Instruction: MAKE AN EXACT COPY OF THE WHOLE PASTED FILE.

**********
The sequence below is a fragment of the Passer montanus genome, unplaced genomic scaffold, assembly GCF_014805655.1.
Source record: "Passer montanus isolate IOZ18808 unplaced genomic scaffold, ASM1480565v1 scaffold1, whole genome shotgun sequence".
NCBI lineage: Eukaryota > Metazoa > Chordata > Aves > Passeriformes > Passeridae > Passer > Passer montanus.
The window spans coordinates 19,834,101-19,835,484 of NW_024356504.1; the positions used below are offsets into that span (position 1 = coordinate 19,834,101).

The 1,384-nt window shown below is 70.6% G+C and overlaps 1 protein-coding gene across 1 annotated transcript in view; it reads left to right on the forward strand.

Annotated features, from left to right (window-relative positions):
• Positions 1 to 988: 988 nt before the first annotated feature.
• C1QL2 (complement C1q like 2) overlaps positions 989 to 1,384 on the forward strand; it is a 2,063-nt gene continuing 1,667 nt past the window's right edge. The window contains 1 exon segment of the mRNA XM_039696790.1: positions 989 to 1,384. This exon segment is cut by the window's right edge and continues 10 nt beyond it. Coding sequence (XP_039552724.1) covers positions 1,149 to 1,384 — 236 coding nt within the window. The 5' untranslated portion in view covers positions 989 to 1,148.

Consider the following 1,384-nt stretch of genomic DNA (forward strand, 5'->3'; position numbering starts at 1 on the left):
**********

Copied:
The sequence below is a fragment of the Passer montanus genome, unplaced genomic scaffold, assembly GCF_014805655.1.
Source record: "Passer montanus isolate IOZ18808 unplaced genomic scaffold, ASM1480565v1 scaffold1, whole genome shotgun sequence".
NCBI lineage: Eukaryota > Metazoa > Chordata > Aves > Passeriformes > Passeridae > Passer > Passer montanus.
The window spans coordinates 19,834,101-19,835,484 of NW_024356504.1; the positions used below are offsets into that span (position 1 = coordinate 19,834,101).

The 1,384-nt window shown below is 70.6% G+C and overlaps 1 protein-coding gene across 1 annotated transcript in view; it reads left to right on the forward strand.

Annotated features, from left to right (window-relative positions):
• Positions 1 to 988: 988 nt before the first annotated feature.
• C1QL2 (complement C1q like 2) overlaps positions 989 to 1,384 on the forward strand; it is a 2,063-nt gene continuing 1,667 nt past the window's right edge. The window contains 1 exon segment of the mRNA XM_039696790.1: positions 989 to 1,384. This exon segment is cut by the window's right edge and continues 10 nt beyond it. Coding sequence (XP_039552724.1) covers positions 1,149 to 1,384 — 236 coding nt within the window. The 5' untranslated portion in view covers positions 989 to 1,148.

Consider the following 1,384-nt stretch of genomic DNA (forward strand, 5'->3'; position numbering starts at 1 on the left):